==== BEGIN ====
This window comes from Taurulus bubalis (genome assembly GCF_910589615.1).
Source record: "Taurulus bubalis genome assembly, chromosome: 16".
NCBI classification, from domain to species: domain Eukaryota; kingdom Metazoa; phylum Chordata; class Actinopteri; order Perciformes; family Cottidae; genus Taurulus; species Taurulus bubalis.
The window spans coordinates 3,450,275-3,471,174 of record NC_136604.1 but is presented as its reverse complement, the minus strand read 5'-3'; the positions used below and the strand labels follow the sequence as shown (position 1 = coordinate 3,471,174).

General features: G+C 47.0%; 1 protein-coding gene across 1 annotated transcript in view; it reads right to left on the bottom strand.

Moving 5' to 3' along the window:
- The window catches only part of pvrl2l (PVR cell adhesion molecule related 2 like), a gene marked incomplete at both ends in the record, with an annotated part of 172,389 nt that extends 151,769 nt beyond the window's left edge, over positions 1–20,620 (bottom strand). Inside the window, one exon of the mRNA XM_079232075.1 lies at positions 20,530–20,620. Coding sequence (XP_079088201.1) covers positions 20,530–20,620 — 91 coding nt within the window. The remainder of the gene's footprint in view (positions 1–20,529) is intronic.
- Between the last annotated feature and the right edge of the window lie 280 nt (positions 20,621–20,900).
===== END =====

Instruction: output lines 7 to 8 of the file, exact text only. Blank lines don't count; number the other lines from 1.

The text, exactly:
- The window catches only part of pvrl2l (PVR cell adhesion molecule related 2 like), a gene marked incomplete at both ends in the record, with an annotated part of 172,389 nt that extends 151,769 nt beyond the window's left edge, over positions 1–20,620 (bottom strand). Inside the window, one exon of the mRNA XM_079232075.1 lies at positions 20,530–20,620. Coding sequence (XP_079088201.1) covers positions 20,530–20,620 — 91 coding nt within the window. The remainder of the gene's footprint in view (positions 1–20,529) is intronic.
- Between the last annotated feature and the right edge of the window lie 280 nt (positions 20,621–20,900).